I teach several courses on effective security awareness training all over the world, and I never cease to be amazed during the breakout discussions with the stories from different organizations. I have learned that various people have many different motivations — depending on a long list of factors ranging from their age to whether they are a parent to how long they have been with the organization. Here are a few examples of what can motivate behavior:

  1. Policy — “Boss (or CEO or Department head) says I should care.”
  2. Fear — Scary headlines, news stories, FUD, “CISO says I should care.”
  3. Career Progression — “HR Director says I should care.” Fear of being fired. Will it hold me back? Pay. Benefits.
  4. Compliance — “COO or auditors say I should care.”
  5. Family — Integrity — “Wife and kids are watching me at home.” Right thing to do. Loyalty to company. Set a good example.
  6. Past Experiences — “I’ve screwed up, seen an impactful breach, lost my identity or watched close friends who made mistakes and want to avoid those, if possible.”
  7. New Understanding — Read a lot. See the benefits and risks. Personal discipline.
  8. Intriguing Content — Games, fun, challenges, competitions.

3) Are you (personally) moving the security culture needle (in the right direction) now?

I always learn a lot from the writings and talks by John C. Maxwell, who says: “Leadership is a journey, not a destination.”

I encourage you to listen and/or read Maxwell’s “Ordinary to Extraordinary Series,” which offers very practical tips for leading your organization through all types of change. Here are some of the highlights from one session:   

— Keep learning, keep growing.

— What’s your plan for growth?

— Growth is not an automatic process.

  • What do you do after you know it all?
  • What are your potential learning moments today? Who will be my potential learning people? What am I learning that I need to learn more about today? Anticipate growth.
  • Where can I use this? When can I use it? Who needs it most?
  • The incompetent person doesn’t ruin an organization, they never get the chance. It is the successful person who stops growing, resting on previous success that hampers (clogs up) an organization.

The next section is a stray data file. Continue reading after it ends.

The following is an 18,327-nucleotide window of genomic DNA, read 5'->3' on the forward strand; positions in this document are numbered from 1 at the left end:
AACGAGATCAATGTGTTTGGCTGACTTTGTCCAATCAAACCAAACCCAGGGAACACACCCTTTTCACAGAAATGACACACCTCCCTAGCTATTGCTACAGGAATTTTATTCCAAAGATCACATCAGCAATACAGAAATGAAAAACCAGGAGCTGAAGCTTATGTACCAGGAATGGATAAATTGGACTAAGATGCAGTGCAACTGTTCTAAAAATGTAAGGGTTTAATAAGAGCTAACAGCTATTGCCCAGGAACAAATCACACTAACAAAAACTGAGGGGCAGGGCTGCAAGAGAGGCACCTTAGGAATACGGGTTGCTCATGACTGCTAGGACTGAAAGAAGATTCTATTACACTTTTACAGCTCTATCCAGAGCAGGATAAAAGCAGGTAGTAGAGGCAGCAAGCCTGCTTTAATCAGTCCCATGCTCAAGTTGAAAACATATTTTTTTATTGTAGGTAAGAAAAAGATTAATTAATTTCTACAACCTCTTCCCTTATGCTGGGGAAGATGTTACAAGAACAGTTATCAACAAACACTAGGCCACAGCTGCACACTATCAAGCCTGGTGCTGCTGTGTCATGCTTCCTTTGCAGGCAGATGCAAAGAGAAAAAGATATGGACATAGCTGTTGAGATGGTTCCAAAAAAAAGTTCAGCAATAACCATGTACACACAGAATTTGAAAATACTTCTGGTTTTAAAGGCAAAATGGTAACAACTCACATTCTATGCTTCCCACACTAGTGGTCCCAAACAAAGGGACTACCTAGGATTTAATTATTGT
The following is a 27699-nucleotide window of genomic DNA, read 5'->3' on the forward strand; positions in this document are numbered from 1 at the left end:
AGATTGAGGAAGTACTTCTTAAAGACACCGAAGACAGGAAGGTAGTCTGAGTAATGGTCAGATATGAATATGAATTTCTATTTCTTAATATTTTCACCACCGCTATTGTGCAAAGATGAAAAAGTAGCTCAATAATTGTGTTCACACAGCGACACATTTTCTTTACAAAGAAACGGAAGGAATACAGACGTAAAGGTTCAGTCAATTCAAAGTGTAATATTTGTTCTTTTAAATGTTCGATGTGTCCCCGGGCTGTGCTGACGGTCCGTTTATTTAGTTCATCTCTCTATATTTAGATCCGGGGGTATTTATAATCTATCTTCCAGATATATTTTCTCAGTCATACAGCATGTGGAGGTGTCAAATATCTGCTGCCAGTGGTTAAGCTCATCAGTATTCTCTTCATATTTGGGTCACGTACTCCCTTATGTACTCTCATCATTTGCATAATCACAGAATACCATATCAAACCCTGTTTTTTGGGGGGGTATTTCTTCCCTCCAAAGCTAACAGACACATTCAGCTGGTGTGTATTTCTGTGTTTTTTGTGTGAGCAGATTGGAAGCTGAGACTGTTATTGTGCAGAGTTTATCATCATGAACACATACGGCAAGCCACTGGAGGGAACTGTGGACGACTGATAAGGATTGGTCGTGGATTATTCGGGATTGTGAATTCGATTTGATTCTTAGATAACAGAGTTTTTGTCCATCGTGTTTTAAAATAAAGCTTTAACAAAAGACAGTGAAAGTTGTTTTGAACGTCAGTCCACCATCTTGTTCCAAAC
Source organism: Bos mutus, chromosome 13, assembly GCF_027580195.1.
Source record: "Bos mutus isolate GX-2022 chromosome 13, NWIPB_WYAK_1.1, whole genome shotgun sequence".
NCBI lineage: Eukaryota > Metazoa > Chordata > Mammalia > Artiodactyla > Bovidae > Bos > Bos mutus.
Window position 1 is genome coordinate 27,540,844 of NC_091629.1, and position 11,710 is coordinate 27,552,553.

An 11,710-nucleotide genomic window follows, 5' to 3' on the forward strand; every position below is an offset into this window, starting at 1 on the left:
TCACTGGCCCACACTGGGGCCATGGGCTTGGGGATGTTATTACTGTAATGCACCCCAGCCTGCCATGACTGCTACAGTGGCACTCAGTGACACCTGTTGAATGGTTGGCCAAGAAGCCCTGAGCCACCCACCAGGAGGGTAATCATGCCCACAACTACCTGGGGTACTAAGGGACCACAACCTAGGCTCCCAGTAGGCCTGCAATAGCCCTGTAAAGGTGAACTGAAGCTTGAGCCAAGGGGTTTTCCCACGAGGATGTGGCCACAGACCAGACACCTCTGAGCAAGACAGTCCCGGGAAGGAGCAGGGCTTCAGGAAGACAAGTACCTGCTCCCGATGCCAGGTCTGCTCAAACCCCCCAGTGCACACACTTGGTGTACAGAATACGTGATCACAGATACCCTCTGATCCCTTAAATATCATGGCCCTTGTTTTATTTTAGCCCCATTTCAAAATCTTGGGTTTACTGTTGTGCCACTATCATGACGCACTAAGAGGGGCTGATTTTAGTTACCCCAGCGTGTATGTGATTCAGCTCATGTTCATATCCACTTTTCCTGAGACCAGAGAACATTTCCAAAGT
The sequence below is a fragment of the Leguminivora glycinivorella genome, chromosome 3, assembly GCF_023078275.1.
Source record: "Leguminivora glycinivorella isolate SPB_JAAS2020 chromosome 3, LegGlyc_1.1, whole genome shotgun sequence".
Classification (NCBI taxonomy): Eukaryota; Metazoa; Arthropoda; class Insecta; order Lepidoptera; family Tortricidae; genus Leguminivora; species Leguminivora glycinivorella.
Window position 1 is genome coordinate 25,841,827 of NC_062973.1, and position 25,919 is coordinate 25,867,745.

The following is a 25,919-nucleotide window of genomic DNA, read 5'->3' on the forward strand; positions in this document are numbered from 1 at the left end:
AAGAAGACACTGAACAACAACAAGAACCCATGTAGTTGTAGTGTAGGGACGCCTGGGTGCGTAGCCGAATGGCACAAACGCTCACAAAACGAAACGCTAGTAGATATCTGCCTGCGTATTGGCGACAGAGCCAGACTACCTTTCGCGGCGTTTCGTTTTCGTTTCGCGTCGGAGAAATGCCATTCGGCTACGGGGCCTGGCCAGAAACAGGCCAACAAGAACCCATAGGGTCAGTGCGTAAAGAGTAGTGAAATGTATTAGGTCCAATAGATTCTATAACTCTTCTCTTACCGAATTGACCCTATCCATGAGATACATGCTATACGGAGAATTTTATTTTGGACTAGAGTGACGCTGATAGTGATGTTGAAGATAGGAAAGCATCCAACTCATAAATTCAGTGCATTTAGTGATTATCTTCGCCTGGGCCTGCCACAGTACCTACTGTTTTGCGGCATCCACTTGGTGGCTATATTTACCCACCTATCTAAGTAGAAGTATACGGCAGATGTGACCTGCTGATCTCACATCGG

I would take Maxwell's point further and apply many of his points on growing as a leader to leading security culture improvements. Yes — building a successful security culture is also a journey, not a destination.

Many people eventually get to a point when they claim to "already know all of this" about cybersecurity practices or good online hygiene or related topics. However, the reality is that they can learn much more, and often need to be challenged further with new material. Most of all, we all need to practice what we know in various circumstances and situations. If an employee is truly a well-informed expert, who else can they share their knowledge with throughout the business or technical side of the organization?  

Closing Thoughts

We always have leaders, followers, laggards in every organization. This means we will all have unique homework assignments in different areas.  

But what concerns me most about this security culture change topic is the number of CxOs who tell me “we’ve already done that.” (My thoughts: REALLY?) I don’t think these leaders truly understand the meaning (and impact) of constant change and ongoing positive security improvements through staff.

Also, some cyberleaders tell me all the right things regarding culture change, but when I talk to their counterparts (public- or private-sector business leaders), they tell me a very different security story about staff security buy-in.   

Bottom line: Security culture change is not a “one-and-done” activity. All of our organizations must be constantly improving, or we will certainly be an easier target for online criminals.